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  • Reading RussiaThe Wounds of Lost Empire
  • Ghia Nodia (bio)

Broadly understood, Russia is another one of the many hybrid regimes that hover in the "gray zone" between liberal democracy and autocracy. In recent years, it has moved so close to full-fledged autocracy that the democratic element, without being fully forsaken, has worn exceedingly thin. But this does not make Russia a unique case, either in its region or globally. Russia is also a "petrostate," in the sense that oil and natural-gas riches have underpinned the political regime's stability. While one cannot deduce a regime's character simply by counting its mineral resources, the weight of evidence suggests that if a regime harbors autocratic tendencies, the availability of vast mineral wealth will reinforce rather than dilute them.

But this "hybrid regime" formula, even when augmented by observations concerning Russia as a petrostate, is too broad and indistinct to advance our understanding very much. The regime's hybrid character can be explained by a number of structural factors that are no more applicable to Russia than they are to a number of its neighbors: Democratic traditions and civil society are weak; the middle class is small; people long for a strong hand after the misery and instability of the 1990s; and so on. All of this is true enough, but it is also true about a lot of places besides Russia, whose specific case therefore remains to be explained.

I believe that the crucial factor in explaining the peculiarity of the Russian case (or, to use the Churchillian words, the "key" to the Russian "enigma") has to do with developments in Russian nationalism, or the Russian perception of the world and Russia's place in it.

The concept of nationalism mostly brings to mind small nations striving for independence from larger ones. But big-nation nationalism is [End Page 34] no less important, even if many contemporary analysts of international relations fail to gauge its significance. Small-nation nationalism is typically about sovereignty, about being recognized as a player that can make its own choices. But great-power nationalism is about participation in determining the world order, about having a voice in setting international norms. It is about the recognition not merely of sovereignty, but of greatness. Failure to attain such recognition leads to deep feelings of resentment: It is the note of resentment that makes this variety of nationalism the most powerful factor in international politics, especially post–Cold War politics.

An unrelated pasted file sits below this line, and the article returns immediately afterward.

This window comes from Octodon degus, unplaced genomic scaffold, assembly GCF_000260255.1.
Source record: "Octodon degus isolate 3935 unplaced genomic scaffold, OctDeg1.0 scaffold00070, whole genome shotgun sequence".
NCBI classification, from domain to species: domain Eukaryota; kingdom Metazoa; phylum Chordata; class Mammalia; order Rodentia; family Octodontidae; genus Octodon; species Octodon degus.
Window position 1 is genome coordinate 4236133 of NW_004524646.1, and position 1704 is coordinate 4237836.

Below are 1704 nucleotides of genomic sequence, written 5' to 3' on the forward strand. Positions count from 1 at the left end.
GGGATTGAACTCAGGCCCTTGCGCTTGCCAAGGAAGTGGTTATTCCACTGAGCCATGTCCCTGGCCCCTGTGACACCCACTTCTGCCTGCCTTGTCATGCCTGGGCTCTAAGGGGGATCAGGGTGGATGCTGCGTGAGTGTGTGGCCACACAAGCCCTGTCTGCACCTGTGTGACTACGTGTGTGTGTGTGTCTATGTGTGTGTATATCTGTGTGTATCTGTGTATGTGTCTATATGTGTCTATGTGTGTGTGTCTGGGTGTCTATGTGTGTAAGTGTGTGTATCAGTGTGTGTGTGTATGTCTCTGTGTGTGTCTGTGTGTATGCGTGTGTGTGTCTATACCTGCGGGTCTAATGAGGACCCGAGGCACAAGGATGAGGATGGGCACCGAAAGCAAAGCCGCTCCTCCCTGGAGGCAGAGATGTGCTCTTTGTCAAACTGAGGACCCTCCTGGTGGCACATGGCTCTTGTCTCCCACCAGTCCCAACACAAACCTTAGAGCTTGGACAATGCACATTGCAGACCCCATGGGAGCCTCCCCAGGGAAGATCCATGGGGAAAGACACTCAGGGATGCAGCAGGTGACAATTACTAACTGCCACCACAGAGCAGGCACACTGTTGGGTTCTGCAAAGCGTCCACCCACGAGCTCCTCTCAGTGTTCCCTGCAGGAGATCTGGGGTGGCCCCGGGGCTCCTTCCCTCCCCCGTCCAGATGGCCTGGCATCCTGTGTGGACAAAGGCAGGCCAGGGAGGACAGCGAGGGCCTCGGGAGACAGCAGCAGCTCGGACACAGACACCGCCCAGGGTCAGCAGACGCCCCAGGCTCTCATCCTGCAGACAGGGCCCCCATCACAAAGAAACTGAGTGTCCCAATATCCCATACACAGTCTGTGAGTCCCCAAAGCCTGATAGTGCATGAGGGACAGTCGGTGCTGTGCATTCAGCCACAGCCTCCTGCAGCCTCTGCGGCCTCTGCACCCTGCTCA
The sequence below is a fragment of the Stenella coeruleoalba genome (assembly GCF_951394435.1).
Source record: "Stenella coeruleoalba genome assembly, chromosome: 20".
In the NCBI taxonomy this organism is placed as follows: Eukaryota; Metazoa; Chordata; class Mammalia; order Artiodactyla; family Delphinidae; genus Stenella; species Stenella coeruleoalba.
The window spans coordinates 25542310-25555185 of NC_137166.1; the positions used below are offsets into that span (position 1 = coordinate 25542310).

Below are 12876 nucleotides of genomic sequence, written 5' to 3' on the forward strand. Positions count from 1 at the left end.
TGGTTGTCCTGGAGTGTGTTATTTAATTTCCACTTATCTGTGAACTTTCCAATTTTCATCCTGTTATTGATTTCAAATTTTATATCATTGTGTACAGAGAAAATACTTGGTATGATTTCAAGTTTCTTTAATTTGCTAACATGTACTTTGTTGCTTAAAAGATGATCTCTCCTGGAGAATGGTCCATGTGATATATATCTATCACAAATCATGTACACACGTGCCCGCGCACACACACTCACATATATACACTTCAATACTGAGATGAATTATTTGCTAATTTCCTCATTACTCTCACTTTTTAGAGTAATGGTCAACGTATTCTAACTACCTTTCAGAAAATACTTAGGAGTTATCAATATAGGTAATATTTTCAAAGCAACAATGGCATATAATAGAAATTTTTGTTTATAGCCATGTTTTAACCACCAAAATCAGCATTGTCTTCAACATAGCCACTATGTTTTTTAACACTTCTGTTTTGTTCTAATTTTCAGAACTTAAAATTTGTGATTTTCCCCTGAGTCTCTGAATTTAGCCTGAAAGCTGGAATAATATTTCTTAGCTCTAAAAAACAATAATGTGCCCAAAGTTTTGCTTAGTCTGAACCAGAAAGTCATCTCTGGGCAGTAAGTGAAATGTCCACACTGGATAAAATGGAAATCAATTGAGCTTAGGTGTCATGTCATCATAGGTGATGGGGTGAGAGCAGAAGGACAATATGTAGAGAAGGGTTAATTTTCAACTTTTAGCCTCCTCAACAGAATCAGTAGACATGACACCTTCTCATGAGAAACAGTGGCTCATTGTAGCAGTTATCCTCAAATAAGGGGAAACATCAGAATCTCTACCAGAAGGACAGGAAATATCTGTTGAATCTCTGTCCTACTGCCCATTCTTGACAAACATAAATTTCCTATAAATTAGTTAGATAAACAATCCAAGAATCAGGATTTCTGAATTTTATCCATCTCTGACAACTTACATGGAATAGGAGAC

The syndrome is mostly characteristic of nations that once had, but have now lost, great-power status. Russia is one of the most conspicuous cases of great-power resentment, though certainly not the only one. Such resentment expresses itself in various ways in the behavior of nations as different as France, Turkey, Iran, and China.

The Mainspring of Policy

The most popular target of such resentment is the United States—not necessarily because it has done something wrong (it may have done so, of course, but that is not at issue here) but because it is the great power of the day. The resentment may also take as its target a vaguer entity called "the West," because in the modern world, "the West" has acquired the collective moral power to set norms in politics and much more besides.

This feeling of resentment, rather than some rational calculation of national self-interest of a type familiar to Westerners, is the major explanatory factor behind many of the steps that Russia has been taking in the international arena. Moscow's August 2008 invasion of Georgia and subsequent recognition of Abkhazia and South Ossetia, for instance, was meant as a direct response to the NATO bombing of Yugoslavia a decade ago and the subsequent Western recognition of Kosovo after it declared independence in February 2008. Striking at Georgia certainly brought psychological satisfaction: Russia wanted to make a point to the West, and it did so. Whether this served Russia's "national interest" in some objective sense is another matter entirely.

Russia's predicament as a fallen great power is also relevant to understanding its domestic politics. What is notable about the trajectory of Russia's development since communism gave...


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pp. 34-38
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